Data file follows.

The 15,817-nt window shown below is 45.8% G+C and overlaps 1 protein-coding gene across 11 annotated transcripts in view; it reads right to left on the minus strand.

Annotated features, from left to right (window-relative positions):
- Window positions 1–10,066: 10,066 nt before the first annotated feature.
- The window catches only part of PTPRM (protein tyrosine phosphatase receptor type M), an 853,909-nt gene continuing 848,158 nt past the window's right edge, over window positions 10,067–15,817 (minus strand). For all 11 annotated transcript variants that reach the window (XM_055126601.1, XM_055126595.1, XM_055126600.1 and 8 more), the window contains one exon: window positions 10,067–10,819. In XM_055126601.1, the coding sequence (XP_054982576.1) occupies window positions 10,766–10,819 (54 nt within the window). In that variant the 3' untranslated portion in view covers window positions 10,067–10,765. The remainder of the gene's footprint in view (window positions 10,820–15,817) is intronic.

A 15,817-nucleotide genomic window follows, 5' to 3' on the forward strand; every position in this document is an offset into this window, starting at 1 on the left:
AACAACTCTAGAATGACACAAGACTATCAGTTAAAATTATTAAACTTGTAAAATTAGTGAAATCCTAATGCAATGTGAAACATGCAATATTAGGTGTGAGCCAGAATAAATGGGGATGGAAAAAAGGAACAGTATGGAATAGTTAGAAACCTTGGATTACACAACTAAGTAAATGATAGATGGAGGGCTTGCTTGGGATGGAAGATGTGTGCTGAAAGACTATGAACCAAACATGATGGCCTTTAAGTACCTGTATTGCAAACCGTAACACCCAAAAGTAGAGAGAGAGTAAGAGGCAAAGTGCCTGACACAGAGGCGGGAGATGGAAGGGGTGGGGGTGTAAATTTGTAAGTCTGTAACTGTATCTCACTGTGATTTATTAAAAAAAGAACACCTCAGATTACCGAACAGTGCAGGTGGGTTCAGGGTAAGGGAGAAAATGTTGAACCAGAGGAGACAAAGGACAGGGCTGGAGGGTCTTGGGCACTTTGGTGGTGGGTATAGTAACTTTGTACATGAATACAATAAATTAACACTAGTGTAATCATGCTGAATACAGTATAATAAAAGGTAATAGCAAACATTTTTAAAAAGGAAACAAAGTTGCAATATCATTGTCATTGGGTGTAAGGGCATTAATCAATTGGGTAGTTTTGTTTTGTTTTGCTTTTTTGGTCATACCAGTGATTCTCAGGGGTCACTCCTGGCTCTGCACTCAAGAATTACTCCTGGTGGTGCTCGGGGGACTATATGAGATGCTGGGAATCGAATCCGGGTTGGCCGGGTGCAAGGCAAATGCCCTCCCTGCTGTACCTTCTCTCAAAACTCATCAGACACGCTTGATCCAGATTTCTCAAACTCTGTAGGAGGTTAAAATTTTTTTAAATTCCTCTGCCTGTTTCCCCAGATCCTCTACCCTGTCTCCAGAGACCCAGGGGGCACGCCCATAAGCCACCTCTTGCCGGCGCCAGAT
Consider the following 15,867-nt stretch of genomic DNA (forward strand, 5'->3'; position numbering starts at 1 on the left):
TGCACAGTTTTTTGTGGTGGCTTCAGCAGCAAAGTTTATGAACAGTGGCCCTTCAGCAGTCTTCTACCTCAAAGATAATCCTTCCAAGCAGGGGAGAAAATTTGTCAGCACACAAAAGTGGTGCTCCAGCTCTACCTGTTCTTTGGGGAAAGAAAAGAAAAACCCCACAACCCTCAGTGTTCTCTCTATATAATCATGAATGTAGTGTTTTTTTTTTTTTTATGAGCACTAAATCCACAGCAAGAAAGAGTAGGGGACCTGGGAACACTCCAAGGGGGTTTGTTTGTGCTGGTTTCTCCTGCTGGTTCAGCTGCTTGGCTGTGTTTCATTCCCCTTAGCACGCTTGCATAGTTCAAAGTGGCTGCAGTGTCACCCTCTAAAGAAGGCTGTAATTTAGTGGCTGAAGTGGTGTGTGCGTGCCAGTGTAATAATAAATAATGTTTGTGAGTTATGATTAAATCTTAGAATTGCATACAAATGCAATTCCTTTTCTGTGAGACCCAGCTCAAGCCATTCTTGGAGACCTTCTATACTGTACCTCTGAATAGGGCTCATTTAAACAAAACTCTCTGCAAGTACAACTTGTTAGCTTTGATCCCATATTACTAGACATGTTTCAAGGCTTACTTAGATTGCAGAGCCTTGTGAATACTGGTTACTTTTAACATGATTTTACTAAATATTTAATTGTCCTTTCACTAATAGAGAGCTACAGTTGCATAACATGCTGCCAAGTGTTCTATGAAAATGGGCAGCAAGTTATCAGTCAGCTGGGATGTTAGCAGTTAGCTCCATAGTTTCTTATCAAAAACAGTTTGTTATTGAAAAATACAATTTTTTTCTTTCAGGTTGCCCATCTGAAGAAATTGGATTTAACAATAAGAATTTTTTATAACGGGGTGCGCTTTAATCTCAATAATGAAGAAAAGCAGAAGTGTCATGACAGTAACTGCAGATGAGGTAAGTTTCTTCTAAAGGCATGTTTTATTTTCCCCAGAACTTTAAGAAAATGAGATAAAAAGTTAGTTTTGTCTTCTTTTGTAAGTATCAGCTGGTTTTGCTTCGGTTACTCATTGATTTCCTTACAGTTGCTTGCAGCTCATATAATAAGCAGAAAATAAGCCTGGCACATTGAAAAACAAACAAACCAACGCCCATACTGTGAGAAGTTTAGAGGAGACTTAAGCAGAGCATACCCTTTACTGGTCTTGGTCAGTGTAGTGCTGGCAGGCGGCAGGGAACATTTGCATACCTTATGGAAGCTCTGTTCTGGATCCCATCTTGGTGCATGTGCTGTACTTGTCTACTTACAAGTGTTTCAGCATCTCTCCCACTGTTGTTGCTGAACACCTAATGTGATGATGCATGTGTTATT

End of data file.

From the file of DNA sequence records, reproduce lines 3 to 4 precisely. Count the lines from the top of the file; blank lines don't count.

- Window positions 1–10,066: 10,066 nt before the first annotated feature.
- The window catches only part of PTPRM (protein tyrosine phosphatase receptor type M), an 853,909-nt gene continuing 848,158 nt past the window's right edge, over window positions 10,067–15,817 (minus strand). For all 11 annotated transcript variants that reach the window (XM_055126601.1, XM_055126595.1, XM_055126600.1 and 8 more), the window contains one exon: window positions 10,067–10,819. In XM_055126601.1, the coding sequence (XP_054982576.1) occupies window positions 10,766–10,819 (54 nt within the window). In that variant the 3' untranslated portion in view covers window positions 10,067–10,765. The remainder of the gene's footprint in view (window positions 10,820–15,817) is intronic.